21 Aug 2009

Reader Contest! Who Can Predict Krugman’s Response?

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This is pretty exciting, as far as these things go. Usually the Wall Street Journal doesn’t allow an op ed writer to respond to somebody else’s op ed, except in the most indirect ways. But Alan Reynolds’ piece today opens as if it’s one of my Mises.org Daily Articles:

‘So it seems that we aren’t going to have a second Great Depression after all,” wrote New York Times columnist Paul Krugman last week. “What saved us? The answer, basically, is Big Government. . . . [W]e appear to have averted the worst: utter catastrophe no longer seems likely. And Big Government, run by people who understand its virtues, is the reason why.”

This is certainly a novel theory of the business cycle. To be taken seriously, however, any such explanation of recessions and recoveries must be tested against the facts.

Well, I actually take that back. My articles tell you what the punchline is, within the first two paragraphs.

Anyway, Reynolds does a good job explaining that there is basically no empirical support for the claim that deficit spending avoids (or cushions) recessions, or for the opposite claim that the Great Depression was caused by inadequate spending. My favorite part:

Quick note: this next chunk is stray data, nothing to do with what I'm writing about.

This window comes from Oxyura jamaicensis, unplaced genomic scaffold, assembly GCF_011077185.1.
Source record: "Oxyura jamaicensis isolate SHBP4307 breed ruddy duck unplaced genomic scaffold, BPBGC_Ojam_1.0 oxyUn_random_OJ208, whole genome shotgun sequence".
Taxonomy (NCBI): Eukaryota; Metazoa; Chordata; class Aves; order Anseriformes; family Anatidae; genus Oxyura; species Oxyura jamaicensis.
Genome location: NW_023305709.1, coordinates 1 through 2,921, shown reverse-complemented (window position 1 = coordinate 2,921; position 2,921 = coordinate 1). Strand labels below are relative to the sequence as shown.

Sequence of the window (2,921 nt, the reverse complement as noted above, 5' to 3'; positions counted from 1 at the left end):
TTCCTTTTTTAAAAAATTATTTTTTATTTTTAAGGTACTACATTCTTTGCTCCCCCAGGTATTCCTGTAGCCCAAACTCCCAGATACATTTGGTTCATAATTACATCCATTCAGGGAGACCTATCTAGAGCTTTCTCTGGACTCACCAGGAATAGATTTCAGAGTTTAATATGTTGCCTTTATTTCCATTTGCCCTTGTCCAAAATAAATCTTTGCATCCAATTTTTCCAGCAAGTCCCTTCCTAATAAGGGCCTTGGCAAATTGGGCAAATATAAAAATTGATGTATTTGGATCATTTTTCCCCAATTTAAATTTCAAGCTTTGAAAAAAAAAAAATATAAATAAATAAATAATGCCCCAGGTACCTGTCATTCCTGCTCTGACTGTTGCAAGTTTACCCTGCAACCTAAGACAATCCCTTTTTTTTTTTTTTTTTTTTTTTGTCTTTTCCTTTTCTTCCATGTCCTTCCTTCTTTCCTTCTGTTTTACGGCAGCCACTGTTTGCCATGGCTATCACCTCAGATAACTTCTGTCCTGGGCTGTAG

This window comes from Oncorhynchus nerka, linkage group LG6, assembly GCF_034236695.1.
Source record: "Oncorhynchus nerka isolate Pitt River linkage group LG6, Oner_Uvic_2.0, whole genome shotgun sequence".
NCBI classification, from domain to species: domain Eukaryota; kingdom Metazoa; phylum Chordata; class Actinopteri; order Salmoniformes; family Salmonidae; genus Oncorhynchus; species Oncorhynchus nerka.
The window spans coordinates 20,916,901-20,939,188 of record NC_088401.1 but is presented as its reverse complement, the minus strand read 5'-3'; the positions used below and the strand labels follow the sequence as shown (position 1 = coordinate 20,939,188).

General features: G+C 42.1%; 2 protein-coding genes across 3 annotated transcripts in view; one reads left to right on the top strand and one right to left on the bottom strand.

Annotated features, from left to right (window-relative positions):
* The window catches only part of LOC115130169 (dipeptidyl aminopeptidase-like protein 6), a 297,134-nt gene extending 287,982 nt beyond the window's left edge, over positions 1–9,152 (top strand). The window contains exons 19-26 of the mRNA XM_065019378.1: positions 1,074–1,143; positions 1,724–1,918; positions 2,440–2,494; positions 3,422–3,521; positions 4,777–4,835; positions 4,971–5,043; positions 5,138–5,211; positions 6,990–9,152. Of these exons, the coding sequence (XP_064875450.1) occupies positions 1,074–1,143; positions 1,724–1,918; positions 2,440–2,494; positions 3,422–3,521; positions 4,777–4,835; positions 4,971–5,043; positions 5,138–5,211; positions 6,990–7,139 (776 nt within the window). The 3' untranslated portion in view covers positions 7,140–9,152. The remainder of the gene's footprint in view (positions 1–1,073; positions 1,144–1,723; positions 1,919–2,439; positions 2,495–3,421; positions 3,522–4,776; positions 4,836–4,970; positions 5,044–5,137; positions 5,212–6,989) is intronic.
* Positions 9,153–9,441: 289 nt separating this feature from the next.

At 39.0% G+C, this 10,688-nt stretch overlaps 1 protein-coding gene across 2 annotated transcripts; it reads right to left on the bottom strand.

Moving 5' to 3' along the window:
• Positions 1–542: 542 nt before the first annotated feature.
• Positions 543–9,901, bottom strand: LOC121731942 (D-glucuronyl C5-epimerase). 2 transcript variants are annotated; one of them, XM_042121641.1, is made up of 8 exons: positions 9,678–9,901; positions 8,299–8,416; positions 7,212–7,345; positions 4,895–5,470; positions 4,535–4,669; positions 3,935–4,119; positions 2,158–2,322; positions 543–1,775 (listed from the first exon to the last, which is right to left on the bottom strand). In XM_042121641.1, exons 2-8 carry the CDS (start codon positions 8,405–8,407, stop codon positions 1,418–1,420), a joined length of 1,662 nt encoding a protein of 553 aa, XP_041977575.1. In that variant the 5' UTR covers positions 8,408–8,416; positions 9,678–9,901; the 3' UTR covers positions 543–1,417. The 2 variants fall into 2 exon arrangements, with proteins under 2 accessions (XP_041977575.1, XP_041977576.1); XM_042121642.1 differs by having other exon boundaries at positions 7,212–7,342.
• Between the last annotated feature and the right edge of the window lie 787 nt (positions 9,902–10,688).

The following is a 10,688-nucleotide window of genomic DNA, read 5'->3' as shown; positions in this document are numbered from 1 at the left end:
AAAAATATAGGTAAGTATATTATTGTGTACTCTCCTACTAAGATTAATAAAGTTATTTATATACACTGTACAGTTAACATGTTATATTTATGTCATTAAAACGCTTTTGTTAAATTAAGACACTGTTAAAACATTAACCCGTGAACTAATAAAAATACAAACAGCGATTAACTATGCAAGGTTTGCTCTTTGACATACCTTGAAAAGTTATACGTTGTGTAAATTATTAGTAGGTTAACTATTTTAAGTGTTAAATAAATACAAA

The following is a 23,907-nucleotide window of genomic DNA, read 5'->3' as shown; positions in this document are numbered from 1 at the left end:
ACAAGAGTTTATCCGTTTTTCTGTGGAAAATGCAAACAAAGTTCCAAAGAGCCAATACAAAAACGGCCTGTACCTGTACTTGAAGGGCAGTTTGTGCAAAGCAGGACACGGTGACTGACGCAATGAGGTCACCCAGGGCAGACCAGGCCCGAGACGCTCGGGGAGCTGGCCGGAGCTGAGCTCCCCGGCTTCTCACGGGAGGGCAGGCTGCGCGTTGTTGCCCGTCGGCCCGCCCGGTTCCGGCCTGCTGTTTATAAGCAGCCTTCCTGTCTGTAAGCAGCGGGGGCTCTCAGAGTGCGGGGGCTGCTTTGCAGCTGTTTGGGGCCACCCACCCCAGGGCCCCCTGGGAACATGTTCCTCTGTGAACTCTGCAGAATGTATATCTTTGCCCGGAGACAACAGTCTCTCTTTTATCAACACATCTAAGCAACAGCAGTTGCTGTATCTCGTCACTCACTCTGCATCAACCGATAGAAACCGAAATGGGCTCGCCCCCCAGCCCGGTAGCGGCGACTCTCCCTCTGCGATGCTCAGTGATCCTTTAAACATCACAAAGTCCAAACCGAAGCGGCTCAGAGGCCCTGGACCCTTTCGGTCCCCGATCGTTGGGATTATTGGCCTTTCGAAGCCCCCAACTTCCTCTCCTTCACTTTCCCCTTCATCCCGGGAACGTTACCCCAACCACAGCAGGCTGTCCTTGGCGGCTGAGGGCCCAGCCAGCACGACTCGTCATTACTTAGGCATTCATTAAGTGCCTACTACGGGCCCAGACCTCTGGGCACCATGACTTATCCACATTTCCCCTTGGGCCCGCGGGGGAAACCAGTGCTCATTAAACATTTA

Proponents of Big Government can’t say we avoided the next Great Depression due to hypothetical stimulus money that is mostly unspent. So they argue it’s more important that the federal government merely continued spending and didn’t “slash” spending as in the early 1930s. But the federal government didn’t slash spending in the early ’30s. Federal spending rose by 6.2% in 1930, 7.7% in 1931 and 30.2% in 1932. Since prices were falling, real increases in federal spending were huge during the Hoover years.

As of 10:30 PM EST Friday night, Krugman hadn’t responded on his blog to Reynolds.

So let’s have another Reader Contest. Whoever can come up with the closest approximation to Krugman’s response (and it must be time-stamped before his answer, of course) will get a free copy of the book that made Reynolds’ case months ago.

Let me take up the two most obvious answers: (1) Krugman ignores Reynolds. (2) Krugman brings up the recovery with FDR’s inauguration (and slightly higher deficit spending), and then the collapse when FDR tried to rein in the deficit. I.e. Krugman might play the Romer card, demonstrating that he really needs to read the Mises Daily.

I’m actually not predicting that Krugman will do either of the above. In a clear violation of rational expectations, Krugman’s responses continue to surprise me. For example, when Barro wrote a WSJ article saying that the multiplier was very low during World War II, Krugman came back and basically said, “What are you talking about? No Keynesian ever claimed that wartime deficit spending got us out of the Great Depression.” Could anyone have predicted that?

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